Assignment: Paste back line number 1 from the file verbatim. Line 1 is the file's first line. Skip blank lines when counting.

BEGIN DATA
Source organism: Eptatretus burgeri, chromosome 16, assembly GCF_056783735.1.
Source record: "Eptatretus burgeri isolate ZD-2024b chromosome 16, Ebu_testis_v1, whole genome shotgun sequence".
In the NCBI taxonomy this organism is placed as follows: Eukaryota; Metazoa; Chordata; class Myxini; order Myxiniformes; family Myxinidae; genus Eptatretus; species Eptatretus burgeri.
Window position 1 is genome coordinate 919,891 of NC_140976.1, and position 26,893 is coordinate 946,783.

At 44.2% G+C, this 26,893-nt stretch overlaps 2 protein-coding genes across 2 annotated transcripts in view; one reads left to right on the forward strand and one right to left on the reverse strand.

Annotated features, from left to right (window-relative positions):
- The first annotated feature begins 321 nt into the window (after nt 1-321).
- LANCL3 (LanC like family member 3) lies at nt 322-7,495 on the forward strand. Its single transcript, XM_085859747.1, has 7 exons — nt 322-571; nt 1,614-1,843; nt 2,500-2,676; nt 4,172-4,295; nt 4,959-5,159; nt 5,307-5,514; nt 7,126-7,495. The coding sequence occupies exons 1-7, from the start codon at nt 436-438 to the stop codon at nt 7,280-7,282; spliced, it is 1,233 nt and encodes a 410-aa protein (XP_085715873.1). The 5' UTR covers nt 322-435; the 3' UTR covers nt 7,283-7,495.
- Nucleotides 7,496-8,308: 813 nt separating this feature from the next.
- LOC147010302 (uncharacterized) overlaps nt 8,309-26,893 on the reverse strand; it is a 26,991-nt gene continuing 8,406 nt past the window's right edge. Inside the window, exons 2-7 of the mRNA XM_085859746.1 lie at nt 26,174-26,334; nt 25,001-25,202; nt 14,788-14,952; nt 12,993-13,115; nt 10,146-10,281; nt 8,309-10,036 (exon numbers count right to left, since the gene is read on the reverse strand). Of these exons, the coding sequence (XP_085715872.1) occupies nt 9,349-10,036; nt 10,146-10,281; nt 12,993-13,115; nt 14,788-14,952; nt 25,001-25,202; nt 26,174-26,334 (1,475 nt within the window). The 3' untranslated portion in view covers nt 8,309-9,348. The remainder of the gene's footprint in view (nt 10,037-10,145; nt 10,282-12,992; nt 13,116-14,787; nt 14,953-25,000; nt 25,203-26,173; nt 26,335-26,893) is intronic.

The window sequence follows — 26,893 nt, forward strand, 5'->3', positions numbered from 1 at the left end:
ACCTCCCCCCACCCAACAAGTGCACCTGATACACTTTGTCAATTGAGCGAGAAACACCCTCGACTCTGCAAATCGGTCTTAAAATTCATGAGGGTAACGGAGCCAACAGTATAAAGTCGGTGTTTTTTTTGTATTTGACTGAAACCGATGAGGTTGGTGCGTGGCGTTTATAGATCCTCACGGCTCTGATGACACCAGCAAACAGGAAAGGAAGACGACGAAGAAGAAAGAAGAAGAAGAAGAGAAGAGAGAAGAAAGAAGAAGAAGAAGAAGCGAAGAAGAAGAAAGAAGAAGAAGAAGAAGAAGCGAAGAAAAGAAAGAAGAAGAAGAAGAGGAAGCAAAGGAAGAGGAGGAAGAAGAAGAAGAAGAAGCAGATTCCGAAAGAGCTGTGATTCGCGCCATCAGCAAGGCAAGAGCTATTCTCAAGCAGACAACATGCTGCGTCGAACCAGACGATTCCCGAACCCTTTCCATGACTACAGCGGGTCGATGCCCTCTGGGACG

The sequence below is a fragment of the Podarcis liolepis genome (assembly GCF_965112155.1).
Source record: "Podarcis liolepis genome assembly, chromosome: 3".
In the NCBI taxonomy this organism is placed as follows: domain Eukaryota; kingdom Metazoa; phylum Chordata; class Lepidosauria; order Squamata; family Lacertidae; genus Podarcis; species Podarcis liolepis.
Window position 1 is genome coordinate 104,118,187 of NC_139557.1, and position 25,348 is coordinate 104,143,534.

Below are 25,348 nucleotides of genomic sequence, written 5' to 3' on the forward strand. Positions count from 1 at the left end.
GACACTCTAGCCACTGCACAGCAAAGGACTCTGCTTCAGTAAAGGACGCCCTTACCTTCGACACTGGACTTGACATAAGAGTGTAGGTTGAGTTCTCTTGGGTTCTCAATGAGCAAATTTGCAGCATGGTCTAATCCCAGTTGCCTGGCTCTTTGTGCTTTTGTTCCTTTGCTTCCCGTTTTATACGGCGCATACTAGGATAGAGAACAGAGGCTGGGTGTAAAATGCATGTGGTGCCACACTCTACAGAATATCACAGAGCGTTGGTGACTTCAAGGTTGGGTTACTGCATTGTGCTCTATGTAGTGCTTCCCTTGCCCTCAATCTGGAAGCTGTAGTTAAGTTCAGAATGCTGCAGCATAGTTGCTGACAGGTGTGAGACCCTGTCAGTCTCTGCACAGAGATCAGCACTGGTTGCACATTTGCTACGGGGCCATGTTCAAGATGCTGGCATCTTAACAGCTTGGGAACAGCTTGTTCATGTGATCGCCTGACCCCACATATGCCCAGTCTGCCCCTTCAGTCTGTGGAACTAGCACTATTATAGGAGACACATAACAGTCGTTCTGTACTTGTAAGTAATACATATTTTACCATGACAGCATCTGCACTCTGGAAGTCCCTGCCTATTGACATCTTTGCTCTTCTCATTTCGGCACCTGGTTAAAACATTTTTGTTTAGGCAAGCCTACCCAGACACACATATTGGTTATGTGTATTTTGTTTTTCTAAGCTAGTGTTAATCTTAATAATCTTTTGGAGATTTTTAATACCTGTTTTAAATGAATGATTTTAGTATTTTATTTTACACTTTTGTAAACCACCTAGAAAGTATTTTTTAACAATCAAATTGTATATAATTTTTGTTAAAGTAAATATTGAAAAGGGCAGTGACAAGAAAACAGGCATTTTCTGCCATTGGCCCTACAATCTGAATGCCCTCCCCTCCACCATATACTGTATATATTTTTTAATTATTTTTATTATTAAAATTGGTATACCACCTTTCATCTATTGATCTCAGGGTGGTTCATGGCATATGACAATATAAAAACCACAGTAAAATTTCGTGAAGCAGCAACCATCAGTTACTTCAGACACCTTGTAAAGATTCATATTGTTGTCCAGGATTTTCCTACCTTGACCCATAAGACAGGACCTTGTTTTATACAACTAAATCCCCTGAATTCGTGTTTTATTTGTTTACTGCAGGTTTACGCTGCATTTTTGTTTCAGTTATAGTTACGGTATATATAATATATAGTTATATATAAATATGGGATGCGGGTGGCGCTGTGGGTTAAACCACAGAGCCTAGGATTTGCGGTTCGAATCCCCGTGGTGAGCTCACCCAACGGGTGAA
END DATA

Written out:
Source organism: Eptatretus burgeri, chromosome 16, assembly GCF_056783735.1.